AI is also helping IT leaders streamline processes and improve operational efficiency, and only 6% of our respondents said AI had not affected their role at all.
Having said that, many IT leaders face challenges around integrating AI into current technology stacks, and are looking to vendors to do the heavy lifting in this respect and incorporate AI tools into the solutions organisations already use.
Challenge and Opportunity for IT Leaders
All of this adds up to a combination of tricky challenges and enticing opportunities for IT leaders.
In our survey, over a quarter (26%) said their biggest challenge was managing a hybrid or remote workforce, which says something about the fundamental change in working models since the pandemic.
The same number – 26% – said controlling and optimising costs was their main concern. The instinct to squeeze more from less is entirely understandable in uncertain economic times.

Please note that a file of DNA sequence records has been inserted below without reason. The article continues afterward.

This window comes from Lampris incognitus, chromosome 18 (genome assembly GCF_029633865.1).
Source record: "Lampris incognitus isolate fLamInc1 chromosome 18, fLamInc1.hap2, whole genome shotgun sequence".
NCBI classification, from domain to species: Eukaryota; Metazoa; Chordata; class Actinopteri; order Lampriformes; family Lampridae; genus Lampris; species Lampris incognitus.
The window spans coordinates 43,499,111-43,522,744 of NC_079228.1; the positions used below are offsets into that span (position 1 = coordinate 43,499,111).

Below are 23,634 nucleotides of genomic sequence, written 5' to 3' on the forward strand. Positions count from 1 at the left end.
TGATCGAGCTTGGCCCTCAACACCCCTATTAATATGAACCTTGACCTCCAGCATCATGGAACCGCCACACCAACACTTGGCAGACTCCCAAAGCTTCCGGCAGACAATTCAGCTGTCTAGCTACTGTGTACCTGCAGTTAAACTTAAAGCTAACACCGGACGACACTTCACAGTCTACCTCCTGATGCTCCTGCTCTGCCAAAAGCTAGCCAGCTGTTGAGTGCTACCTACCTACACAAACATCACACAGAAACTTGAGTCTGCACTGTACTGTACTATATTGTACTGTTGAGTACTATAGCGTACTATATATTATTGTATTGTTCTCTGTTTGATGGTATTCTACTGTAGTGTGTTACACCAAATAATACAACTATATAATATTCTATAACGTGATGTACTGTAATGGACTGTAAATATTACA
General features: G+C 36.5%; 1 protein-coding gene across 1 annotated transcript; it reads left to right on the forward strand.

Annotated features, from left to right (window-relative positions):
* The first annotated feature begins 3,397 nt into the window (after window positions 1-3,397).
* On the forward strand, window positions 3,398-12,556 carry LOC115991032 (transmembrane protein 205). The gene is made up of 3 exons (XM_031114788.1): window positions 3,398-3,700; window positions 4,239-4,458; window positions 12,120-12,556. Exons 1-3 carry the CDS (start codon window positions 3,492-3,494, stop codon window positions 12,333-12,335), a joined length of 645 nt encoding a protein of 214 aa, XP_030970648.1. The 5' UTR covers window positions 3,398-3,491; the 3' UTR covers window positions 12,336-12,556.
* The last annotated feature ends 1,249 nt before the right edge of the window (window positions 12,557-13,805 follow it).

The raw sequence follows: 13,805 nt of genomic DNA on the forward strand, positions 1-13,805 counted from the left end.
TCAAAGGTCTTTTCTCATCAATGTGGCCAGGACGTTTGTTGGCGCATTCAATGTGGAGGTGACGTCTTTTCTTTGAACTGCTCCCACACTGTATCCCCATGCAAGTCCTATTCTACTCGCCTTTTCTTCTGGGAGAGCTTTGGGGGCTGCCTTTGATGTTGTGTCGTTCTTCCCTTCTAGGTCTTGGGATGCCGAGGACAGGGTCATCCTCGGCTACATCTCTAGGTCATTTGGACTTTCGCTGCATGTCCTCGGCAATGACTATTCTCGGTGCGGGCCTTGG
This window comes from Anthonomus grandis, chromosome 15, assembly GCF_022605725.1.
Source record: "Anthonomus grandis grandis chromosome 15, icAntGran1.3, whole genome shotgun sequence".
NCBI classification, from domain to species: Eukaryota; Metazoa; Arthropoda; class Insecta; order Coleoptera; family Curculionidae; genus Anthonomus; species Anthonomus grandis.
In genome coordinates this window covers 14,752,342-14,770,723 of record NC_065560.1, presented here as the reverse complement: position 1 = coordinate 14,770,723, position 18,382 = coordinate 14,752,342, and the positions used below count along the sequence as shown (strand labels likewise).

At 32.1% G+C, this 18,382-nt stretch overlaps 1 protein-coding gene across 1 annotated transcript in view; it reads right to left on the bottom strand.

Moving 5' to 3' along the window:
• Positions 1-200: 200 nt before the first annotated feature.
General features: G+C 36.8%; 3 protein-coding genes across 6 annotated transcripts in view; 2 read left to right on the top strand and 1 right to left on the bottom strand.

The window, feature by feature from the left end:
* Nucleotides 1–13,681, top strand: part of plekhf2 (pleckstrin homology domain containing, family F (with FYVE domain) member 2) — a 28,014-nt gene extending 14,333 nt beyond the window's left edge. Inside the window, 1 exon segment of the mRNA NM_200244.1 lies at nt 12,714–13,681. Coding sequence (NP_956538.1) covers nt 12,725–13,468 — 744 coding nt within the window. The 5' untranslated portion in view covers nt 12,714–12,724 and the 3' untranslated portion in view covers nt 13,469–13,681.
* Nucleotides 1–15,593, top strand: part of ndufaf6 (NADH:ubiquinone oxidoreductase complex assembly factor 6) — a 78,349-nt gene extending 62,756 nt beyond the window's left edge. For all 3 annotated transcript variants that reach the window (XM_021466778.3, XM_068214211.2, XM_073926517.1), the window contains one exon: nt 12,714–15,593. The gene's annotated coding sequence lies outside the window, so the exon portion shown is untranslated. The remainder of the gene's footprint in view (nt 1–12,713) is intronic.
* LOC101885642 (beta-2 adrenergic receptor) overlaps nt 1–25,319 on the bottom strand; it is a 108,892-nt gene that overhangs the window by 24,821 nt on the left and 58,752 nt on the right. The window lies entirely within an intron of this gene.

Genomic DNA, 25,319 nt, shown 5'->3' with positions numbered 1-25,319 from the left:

Other challenges were the hardy perennials of an IT leader’s lot: security and data protection (18%) and stakeholder management (17%).
But these priorities also offer opportunities for improvement. Business leaders may be amenable to new technology investment if IT leaders can persuade them that the outcome will be improved efficiency and longer term cost savings.
That appears to be the focus. When we asked respondents what their priorities were in the short and medium term, the number one choice was implementing technology that would improve efficiency.
It was followed by improving data security, optimising the IT budget and improving the customer experience.
It’s notable that IT leaders are being proactive, despite economic constraints. They understand that the key to future resilience is an improved technology stack, one that can create streamlined organisations while also improving customer experience.
With the AI revolution just beginning, many know that this is not the time to rely on legacy tools and applications. There may be bumps in the road, but the journey to digital transformation is one every organisation can benefit from.This blog post has been re-published by kind permission of MaxContact – View the Original Article